Finding Great Garden Seeds

Follow this guide for finding great garden seeds.

  • Garden Seeds
    The Seeds of Change research farm near Santa Fe, N.M.
    Photo courtesy Scott Vlaun/Courtesy Seeds of Change
  • JeremiathGettle
    Jeremiath Gettle of Baker Creek Heirloom Seeds.
    Andrew Kaiser/Courtesy Baker Creek Heirloom Seeds
  • Seed Companies
    Alan Kapuler and Howard Shapiro of Seeds of Change.
    Photo courtesy Scott Vlaun/Courtesy Seeds of Change
  • Heirloom Seeds
    Many companies now offer organic and heirloom seeds at retail racks in stores.
    Photo courtesy Umut Newbury
  • rjj
    Rob Johnston Jr. of Johnny's Selected Seeds.
    Peter Nutile/Courtesy Johnny's Seeds

  • Garden Seeds
  • JeremiathGettle
  • Seed Companies
  • Heirloom Seeds
  • rjj

Twenty years ago, it was virtually impossible to buy organically grown seeds. Among the more readily available seeds, many varieties were treated with toxic fungicides that commercial growers — and most gardeners — thought were essential to success. But today we know better, and so does a new generation of seed sellers. Companies such as High Mowing Seeds and Seeds of Change offer all organically grown seeds, and other companies, such as Baker Creek Heirloom Seeds, specialize in nonhybrid heirloom varieties, which often excel in flavor and nutrition. Even the largest and oldest seed companies, such as Burpee, Park, Harris and Ferry-Morse, are adding more organic seeds and heirloom varieties to their offerings. This trend also extends to the retail racks of Botanical Interests and other companies that sell seeds in stores.

We surveyed the current garden seed catalogs and chose 20 companies for the 2005 Sustainable Seeds Honor Roll. You’ll find a wealth of exciting varieties and great advice in these catalogs, and most of them are free for the asking. Here’s a closer look at three of those companies in Maine, New Mexico and Missouri. Taken together, they tell an interesting story of where the seed industry has been, how far it has come and where the future of garden seeds is going.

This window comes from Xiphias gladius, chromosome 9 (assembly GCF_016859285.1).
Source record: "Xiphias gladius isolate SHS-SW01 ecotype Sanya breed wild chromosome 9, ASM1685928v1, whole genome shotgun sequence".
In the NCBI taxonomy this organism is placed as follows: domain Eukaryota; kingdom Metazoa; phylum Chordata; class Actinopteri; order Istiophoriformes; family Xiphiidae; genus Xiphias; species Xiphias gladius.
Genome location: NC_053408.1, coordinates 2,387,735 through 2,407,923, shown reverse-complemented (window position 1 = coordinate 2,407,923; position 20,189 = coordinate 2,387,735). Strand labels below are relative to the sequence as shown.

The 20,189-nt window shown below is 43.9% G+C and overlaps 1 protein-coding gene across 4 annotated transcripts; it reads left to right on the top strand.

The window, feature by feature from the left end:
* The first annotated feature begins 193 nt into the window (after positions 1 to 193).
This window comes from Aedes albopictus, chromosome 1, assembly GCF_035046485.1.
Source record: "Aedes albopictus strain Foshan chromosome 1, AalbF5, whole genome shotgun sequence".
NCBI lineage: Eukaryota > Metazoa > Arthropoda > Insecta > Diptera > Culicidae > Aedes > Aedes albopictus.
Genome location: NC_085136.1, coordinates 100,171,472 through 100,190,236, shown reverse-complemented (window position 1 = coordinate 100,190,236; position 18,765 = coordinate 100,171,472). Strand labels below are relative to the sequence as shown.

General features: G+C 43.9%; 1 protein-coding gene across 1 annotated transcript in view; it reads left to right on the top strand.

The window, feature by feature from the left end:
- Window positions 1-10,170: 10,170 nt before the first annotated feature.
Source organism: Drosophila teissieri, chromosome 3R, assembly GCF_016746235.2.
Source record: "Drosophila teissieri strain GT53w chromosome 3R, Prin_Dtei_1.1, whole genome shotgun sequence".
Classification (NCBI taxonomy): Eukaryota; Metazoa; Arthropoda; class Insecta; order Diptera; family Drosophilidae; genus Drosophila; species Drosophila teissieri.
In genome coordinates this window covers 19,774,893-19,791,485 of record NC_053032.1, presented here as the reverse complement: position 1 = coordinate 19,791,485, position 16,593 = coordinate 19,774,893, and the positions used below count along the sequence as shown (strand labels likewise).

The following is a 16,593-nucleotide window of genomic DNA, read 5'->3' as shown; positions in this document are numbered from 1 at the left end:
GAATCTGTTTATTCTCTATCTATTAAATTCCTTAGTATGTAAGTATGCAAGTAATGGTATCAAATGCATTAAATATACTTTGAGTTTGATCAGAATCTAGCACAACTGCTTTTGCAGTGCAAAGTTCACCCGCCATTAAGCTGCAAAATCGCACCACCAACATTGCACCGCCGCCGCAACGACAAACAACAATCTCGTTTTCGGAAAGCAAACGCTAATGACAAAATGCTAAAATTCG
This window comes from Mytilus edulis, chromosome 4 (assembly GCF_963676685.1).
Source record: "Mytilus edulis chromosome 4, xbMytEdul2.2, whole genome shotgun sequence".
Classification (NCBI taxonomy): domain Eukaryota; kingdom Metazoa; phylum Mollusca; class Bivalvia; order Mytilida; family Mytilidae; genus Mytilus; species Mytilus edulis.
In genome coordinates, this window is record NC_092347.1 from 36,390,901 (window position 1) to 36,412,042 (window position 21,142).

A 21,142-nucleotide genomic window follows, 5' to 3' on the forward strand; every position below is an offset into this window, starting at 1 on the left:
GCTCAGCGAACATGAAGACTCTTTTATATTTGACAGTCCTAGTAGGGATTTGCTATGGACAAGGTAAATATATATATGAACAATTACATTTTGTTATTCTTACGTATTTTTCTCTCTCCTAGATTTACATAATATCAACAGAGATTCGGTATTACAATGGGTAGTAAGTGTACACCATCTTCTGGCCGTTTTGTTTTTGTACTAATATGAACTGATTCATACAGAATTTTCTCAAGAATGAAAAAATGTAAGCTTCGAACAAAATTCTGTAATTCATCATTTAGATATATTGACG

Veteran’s View

The current trend toward sustainable seeds comes as no surprise to Rob Johnston Jr., founder and chairman of the 32-year-old Johnny’s Selected Seeds. From its first 16-page seed list, Johnny’s has grown into a thriving company that now offers 150-page color catalogs and employs more than 80 people on 40 certified organic acres in central Maine.

“There’s always potential in any business for new enthusiasm, and specifically in the seed business,” Johnston says. Early on, working on a tight budget, Johnston opted to channel his enthusiasm into breeding squash and pumpkins — high-nutrition niche crops. This year’s retail catalog lists eight pumpkin varieties developed by the Johnny’s team, 13 squash varieties — including ‘Bonbon’ buttercup, a 2005 All-America Selections (AAS) winner — and ‘Diva’ cucumber (AAS 2002). The latter owes its creation to breeding work done by Johnston’s wife, Janika Eckert. Over the years, Johnny’s has accumulated an impressive list of AAS winners, including bright-orange ‘Sunshine’ winter squash; beautiful, multicolored ‘Bright Lights’ Swiss chard; and ‘Baby Bear’ pumpkin with thick, pie-worthy flesh and roastable seeds.

Johnston opened his seed business after working at a natural foods co-op and as a market gardener. His company’s listings still reflect that market gardening background — he includes herbs, green manure crops, ornamental grasses and long-stemmed flower varieties sought by cut-flower growers.

His special interest in grains shows, too. “I’ve had my own flour mill for 25 years,” Johnston says. One of his favorite grains is ‘Polk’ spring wheat — a high-gluten variety that makes great pancakes and wonderfully crusty bread — which is also available through the catalog.

Mdrx Office
10/1/2009 11:18:03 AM

My favorite garden seed company is Urban Farmer Seeds. They recycled magazines and turn them into earth friendly seed packets. They offer a great selection of seeds. Check them out!



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